- How to Practice a Gospel Presentation
- The Big Story – Improving the Bridge Illustration
- Do versus Done
- Two Challenges to Gospel Presentations (Scripts)
- Gospel Script: FAITH
- How to Use the Bridge Illustration
- Prayer Strategy for Personal Evangelism
- Bill Hybels on Do vs Done and Three R Script
- How to Use the Evangecube Gospel Script
When I was a youth pastor, reviewed with my teenagers at least once every three months.
I choose to do this because every gospel sharing conversation I have comes at unplanned moments and this script allows me to be prepared.
The Bridge Illustration is the one that I use the most often.
The Bridge Illustration is my default setting for gospel presentations.
Why I Like the Bridge Illustration
I like it for various reasons:
- Visual (for those visual learners).
- I can make it my own and customize on the fly.
- I can use questions to keep it conversational.
Theological Concerns on the Bridge Illustration:
David Fitch has a good series of posts and discussion about some of the theological questions about the Bridge as a gospel script.
I think an excellent addition to the bridge is to stress some of the benefits of following Christ:
- The reality of our global brokenness from God’s good creation: war, famine. Not just individual brokenness.
- Inclusion into the community of faith (adoption).
- Christ’s forgiveness also helps us deal with our corporate sin
- Calling to Participate in God’s plan for the new creation.
Practical tips on using the Bridge Illustration
All you really need is a writing surface and a instrument. I’ve used markers on a whiteboard, pens on a napkin, my kids’ crayons on the back of a paper placement in a diner.
When you sense that it’s time to share, ask for permission unless it seems very natural in the current conversation that you are having. “Can I share a drawing with you that explains what we are talking about?”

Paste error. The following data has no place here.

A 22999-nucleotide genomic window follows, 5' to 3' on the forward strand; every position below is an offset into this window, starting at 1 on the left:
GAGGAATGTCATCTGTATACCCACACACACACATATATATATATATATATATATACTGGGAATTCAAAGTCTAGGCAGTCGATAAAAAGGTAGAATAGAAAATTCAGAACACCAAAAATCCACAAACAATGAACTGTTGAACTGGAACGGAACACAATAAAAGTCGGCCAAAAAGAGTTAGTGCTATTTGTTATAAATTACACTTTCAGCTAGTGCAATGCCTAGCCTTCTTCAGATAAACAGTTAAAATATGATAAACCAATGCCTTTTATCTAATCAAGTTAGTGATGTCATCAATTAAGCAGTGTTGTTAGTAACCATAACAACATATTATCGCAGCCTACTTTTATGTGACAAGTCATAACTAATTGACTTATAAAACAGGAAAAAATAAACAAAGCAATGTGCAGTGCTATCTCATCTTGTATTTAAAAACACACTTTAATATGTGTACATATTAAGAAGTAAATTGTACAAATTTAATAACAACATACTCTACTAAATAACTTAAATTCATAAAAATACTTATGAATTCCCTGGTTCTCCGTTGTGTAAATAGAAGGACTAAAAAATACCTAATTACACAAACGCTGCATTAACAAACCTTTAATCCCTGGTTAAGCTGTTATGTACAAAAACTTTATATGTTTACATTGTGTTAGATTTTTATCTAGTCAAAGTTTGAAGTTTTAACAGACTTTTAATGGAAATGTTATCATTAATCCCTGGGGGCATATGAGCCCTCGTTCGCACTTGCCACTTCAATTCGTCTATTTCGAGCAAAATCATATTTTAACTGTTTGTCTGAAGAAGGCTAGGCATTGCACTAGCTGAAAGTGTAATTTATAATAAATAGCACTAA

Draw two lines horizontally, making two columns. Write God on the right side line and draw a little stick figure on the left. I space about 2 or 3 inches between them.
Explain about the separation between the person and God.
Most times when I share this illustration, the person I’m speaking with is well aware of the Separation — that’s why they are look for God to start with.
You can draw two vertical lines from the inside of the horizontal lines to show a cliff of separation.
A good verse to share here is Romans 3:23, and I might write the word sin or separation at the bottom of the gap. Another might be Hebrews 9:27 about the coming judgment for our sin.
I explain that people try to reach God through all sorts of means: drugs, philosophy, good deeds. I ask the person I’m talking with the share with me what things they have tried to do to reach God.
Draw a cross that closes the gap while sharing how Christ died for us. A good scripture would be Romans 5:8. That gift is free, sharing from Ephesians 2:8-9. We can believe and receive (John 1.12). This is showing God’s solution to the problem of our separation
I ask the person I’m speaking with, “Where would you put yourself on this drawing?”
That helps me to discern where that person is spiritually, and helps to suggest the next part of the conversation. Perhaps there is something to debate, discussion, or an objection to resolve. Perhaps a person wants more time to consider what is being heard.